Prior chemotherapy did not increase the rate of adverse events (AEs) among patients with metastatic estrogen receptor (ER)-positive breast cancer treated with everolimus plus exemestane, according to a post hoc analysis published in The Oncologist.1

Everolimus plus exemestane was previously demonstrated to be an effective second-line therapy for patients with ER-positive breast cancer who progressed after treatment with a nonsteroidal aromatase inhibitor. The European BALLET study was an open-label expanded-access study that provided the combination for second-line therapy of postmenopausal women with locally advanced or metastatic disease.

The purpose of this post hoc analysis of the BALLET study was to determine if cumulative toxicities were present in an Italian cohort with metastatic disease as a result of prior chemotherapy.

The analysis included 1151 of the 2131 enrolled patients who had a median age of 64. The Eastern Cooperative Oncology Group performance status was 0 among 71.9%, 1 among 25.6%, and 2 among 1.7%. Metastatic disease was present in 84% of patients.

The median duration of treatment was 139.5 days with exemestane and 135.0 days with everolimus. Nearly all patients (99.8%) received 10 mg of everolimus for a mean 113.7 days.

At least 1 serious adverse event (SAE) occurred in 18.2% of patients, and 13.5% of patients discontinued everolimus or exemestane as a result of an SAE.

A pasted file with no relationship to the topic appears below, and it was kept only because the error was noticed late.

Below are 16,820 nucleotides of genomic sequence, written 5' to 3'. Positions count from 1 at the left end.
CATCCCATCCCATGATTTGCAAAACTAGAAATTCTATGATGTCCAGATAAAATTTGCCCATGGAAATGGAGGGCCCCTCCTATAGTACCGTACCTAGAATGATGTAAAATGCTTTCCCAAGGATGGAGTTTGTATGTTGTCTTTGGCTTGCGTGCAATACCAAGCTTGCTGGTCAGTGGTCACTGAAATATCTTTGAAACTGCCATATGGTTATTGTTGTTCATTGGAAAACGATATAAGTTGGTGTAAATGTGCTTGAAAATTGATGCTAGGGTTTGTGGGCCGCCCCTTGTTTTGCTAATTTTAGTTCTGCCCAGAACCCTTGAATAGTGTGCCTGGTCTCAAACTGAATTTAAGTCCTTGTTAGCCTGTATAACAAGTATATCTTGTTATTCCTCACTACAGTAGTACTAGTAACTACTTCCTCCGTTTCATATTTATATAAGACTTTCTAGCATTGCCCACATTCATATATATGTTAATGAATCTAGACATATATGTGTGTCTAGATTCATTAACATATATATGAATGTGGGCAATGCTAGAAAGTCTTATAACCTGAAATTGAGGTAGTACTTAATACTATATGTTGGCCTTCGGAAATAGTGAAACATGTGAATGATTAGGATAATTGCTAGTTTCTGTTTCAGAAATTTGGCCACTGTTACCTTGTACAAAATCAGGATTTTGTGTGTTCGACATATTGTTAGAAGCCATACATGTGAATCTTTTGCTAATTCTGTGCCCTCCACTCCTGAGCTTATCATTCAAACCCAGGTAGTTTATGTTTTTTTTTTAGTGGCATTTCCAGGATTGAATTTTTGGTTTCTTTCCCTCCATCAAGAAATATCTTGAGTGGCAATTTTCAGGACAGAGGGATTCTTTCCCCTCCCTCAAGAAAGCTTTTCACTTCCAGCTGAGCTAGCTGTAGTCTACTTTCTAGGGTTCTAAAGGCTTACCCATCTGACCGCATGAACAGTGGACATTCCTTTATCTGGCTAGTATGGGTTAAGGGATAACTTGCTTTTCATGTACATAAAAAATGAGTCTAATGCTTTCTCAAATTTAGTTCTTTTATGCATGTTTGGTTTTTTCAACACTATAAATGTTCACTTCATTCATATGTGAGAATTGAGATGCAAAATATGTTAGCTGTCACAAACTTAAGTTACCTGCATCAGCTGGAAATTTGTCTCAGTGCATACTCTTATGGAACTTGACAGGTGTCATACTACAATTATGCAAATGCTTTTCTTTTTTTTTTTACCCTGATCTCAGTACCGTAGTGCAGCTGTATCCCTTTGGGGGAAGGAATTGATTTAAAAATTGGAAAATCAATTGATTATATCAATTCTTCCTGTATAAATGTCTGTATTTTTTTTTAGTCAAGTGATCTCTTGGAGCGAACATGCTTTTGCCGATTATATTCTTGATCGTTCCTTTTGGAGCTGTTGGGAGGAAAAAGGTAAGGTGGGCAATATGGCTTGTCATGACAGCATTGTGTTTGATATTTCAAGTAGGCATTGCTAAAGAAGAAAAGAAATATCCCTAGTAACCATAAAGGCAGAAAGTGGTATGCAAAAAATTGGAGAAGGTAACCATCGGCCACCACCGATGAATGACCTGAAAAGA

Prior chemotherapy was associated with a trend of a greater rate of mortality, SAEs, and AEs causing treatment discontinuation compared with no prior chemotherapy, though these findings were not significant.

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The authors concluded that the findings from this analysis “showed that previous chemotherapy did not affect the safety profile of the combination regimen based on everolimus and exemestane.” These data were consistent with the overall BALLET results.

Reference

  1. Generali D, Montemurro F, Bordonaro R, et al. Everolimus plus exemestane in advanced breast cancer: safety results of the BALLET study on patients previously treated without and with chemotherapy in the metastatic setting. Oncologist. 2017 Apr 21. doi: 10.1634/theoncologist.2016-0461 [Epub ahead of print]